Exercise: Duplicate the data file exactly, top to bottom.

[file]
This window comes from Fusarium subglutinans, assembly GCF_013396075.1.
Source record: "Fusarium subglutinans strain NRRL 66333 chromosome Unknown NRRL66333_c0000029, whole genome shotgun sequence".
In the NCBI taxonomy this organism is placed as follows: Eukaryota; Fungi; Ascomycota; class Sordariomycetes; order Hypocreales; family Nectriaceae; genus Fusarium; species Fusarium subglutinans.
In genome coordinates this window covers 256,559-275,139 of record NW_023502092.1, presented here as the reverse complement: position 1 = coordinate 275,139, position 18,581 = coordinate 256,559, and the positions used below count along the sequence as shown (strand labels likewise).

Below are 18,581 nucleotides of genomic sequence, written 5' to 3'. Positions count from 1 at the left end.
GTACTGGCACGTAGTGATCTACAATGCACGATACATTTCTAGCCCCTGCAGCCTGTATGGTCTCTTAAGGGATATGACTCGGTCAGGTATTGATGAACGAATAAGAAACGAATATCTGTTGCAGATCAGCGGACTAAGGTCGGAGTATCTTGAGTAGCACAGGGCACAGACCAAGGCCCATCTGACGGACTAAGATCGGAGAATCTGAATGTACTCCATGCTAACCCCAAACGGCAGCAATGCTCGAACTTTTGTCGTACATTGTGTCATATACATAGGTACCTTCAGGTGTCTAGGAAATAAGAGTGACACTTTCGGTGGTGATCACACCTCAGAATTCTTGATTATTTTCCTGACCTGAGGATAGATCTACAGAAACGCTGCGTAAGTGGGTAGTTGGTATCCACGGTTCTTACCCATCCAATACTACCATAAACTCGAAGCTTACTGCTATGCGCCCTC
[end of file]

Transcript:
This window comes from Fusarium subglutinans, assembly GCF_013396075.1.
Source record: "Fusarium subglutinans strain NRRL 66333 chromosome Unknown NRRL66333_c0000029, whole genome shotgun sequence".
In the NCBI taxonomy this organism is placed as follows: Eukaryota; Fungi; Ascomycota; class Sordariomycetes; order Hypocreales; family Nectriaceae; genus Fusarium; species Fusarium subglutinans.
In genome coordinates this window covers 256,559-275,139 of record NW_023502092.1, presented here as the reverse complement: position 1 = coordinate 275,139, position 18,581 = coordinate 256,559, and the positions used below count along the sequence as shown (strand labels likewise).

Below are 18,581 nucleotides of genomic sequence, written 5' to 3'. Positions count from 1 at the left end.
GTACTGGCACGTAGTGATCTACAATGCACGATACATTTCTAGCCCCTGCAGCCTGTATGGTCTCTTAAGGGATATGACTCGGTCAGGTATTGATGAACGAATAAGAAACGAATATCTGTTGCAGATCAGCGGACTAAGGTCGGAGTATCTTGAGTAGCACAGGGCACAGACCAAGGCCCATCTGACGGACTAAGATCGGAGAATCTGAATGTACTCCATGCTAACCCCAAACGGCAGCAATGCTCGAACTTTTGTCGTACATTGTGTCATATACATAGGTACCTTCAGGTGTCTAGGAAATAAGAGTGACACTTTCGGTGGTGATCACACCTCAGAATTCTTGATTATTTTCCTGACCTGAGGATAGATCTACAGAAACGCTGCGTAAGTGGGTAGTTGGTATCCACGGTTCTTACCCATCCAATACTACCATAAACTCGAAGCTTACTGCTATGCGCCCTC